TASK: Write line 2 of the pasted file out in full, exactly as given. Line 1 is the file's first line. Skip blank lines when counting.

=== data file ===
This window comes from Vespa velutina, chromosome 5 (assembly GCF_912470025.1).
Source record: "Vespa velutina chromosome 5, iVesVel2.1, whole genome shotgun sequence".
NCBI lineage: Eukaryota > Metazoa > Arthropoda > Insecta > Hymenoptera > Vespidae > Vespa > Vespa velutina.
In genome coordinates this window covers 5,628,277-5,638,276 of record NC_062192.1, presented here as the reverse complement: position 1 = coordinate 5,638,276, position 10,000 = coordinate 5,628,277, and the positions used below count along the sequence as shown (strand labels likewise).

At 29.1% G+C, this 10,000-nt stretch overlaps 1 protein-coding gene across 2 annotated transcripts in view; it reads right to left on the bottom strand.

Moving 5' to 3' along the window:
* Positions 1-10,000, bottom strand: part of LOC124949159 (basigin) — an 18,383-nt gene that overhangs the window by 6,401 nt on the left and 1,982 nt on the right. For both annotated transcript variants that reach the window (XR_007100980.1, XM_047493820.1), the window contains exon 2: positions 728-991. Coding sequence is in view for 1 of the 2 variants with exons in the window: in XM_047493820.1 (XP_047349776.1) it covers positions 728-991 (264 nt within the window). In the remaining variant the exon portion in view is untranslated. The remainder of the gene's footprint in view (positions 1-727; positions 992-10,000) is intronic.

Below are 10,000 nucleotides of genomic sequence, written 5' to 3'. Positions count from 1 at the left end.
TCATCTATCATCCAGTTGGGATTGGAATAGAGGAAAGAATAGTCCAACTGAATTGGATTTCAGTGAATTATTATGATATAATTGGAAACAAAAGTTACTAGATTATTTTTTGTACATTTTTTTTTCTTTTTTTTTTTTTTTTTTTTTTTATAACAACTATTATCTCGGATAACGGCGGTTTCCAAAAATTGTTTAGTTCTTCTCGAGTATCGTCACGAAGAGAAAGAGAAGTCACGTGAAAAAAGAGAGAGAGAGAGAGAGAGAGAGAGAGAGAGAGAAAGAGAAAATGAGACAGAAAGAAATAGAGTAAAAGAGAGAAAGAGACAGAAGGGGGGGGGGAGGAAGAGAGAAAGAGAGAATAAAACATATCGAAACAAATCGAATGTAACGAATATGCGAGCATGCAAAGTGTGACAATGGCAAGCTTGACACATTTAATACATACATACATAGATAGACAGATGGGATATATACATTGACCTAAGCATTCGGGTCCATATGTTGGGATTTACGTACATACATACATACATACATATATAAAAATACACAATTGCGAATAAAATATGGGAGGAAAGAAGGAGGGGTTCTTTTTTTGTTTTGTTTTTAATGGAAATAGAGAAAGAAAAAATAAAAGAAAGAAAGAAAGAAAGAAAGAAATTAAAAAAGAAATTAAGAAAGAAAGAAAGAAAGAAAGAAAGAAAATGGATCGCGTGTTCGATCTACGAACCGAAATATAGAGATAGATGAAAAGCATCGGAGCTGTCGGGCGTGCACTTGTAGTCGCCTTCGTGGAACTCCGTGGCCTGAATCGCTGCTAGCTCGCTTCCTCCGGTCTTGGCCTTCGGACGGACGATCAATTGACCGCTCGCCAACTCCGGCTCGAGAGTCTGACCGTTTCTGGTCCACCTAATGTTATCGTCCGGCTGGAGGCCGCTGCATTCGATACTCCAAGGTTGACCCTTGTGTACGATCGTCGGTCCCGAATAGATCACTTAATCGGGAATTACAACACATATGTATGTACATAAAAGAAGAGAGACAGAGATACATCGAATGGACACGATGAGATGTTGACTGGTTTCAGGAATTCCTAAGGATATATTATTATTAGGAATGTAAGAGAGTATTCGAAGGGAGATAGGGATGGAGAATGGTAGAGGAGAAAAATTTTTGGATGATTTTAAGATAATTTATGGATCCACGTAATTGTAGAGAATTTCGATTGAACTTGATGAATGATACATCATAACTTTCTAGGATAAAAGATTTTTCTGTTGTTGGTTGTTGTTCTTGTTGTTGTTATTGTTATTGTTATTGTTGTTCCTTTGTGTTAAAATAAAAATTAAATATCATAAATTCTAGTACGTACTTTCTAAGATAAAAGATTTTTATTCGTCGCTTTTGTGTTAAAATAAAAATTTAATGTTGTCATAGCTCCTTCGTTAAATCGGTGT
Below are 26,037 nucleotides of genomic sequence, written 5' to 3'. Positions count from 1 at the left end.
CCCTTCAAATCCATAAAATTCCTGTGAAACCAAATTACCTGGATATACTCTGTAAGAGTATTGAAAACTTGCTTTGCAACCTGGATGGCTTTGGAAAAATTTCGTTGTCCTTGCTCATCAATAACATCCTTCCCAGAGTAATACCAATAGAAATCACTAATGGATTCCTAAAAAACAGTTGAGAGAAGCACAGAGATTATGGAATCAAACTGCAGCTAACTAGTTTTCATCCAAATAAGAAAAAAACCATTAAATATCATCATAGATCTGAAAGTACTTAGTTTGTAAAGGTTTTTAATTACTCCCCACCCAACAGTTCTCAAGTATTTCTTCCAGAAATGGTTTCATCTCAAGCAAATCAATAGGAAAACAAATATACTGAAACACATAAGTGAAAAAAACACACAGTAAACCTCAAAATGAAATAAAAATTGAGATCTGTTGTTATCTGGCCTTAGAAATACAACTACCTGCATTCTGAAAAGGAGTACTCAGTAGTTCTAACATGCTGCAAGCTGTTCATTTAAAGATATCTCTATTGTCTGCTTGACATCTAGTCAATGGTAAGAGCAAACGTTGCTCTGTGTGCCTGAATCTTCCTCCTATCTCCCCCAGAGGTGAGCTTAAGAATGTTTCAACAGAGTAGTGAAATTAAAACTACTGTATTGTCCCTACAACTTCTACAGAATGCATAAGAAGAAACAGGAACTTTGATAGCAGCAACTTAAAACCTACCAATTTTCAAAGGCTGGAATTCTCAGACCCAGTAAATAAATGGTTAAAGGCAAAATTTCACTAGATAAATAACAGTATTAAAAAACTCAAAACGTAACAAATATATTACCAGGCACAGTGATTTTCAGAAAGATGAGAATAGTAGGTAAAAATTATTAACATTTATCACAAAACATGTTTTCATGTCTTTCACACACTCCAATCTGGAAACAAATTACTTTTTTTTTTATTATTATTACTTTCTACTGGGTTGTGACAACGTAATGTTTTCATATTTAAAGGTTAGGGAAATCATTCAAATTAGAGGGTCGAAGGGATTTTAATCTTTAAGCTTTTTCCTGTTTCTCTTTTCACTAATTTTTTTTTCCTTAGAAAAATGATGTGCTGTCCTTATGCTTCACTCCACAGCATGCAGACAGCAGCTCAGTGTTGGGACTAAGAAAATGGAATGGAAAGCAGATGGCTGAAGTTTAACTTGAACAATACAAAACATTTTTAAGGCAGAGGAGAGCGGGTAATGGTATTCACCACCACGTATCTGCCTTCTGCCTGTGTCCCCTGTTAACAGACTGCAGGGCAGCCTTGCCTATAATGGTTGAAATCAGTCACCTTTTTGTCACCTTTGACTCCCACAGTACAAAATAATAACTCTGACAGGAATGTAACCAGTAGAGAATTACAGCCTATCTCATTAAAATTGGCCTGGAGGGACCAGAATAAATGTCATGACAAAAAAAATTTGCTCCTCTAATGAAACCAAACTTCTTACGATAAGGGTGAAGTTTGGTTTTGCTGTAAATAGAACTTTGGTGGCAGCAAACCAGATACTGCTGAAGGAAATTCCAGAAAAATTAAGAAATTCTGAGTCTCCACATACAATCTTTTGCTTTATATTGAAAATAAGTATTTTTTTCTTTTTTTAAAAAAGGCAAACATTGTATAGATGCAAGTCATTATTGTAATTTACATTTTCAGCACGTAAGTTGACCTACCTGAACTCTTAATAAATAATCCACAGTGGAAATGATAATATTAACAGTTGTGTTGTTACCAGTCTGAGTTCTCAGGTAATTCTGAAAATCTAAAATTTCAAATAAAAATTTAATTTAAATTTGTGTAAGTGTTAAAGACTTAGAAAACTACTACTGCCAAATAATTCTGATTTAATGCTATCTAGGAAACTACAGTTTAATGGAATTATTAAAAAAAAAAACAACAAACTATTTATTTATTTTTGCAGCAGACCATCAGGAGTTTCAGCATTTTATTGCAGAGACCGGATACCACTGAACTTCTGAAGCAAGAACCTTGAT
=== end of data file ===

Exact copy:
Source record: "Vespa velutina chromosome 5, iVesVel2.1, whole genome shotgun sequence".